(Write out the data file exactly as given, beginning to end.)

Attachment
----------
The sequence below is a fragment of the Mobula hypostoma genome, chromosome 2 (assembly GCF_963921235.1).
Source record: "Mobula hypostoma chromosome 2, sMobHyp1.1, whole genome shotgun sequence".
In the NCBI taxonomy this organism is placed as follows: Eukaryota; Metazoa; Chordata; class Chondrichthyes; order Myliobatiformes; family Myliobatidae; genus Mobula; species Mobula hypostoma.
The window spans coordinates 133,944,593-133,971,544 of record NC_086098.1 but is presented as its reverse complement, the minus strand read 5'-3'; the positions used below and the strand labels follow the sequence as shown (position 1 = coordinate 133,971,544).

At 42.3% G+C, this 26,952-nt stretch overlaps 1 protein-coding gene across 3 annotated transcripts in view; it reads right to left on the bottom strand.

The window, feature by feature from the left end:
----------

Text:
The sequence below is a fragment of the Mobula hypostoma genome, chromosome 2 (assembly GCF_963921235.1).
Source record: "Mobula hypostoma chromosome 2, sMobHyp1.1, whole genome shotgun sequence".
In the NCBI taxonomy this organism is placed as follows: Eukaryota; Metazoa; Chordata; class Chondrichthyes; order Myliobatiformes; family Myliobatidae; genus Mobula; species Mobula hypostoma.
The window spans coordinates 133,944,593-133,971,544 of record NC_086098.1 but is presented as its reverse complement, the minus strand read 5'-3'; the positions used below and the strand labels follow the sequence as shown (position 1 = coordinate 133,971,544).

At 42.3% G+C, this 26,952-nt stretch overlaps 1 protein-coding gene across 3 annotated transcripts in view; it reads right to left on the bottom strand.

The window, feature by feature from the left end: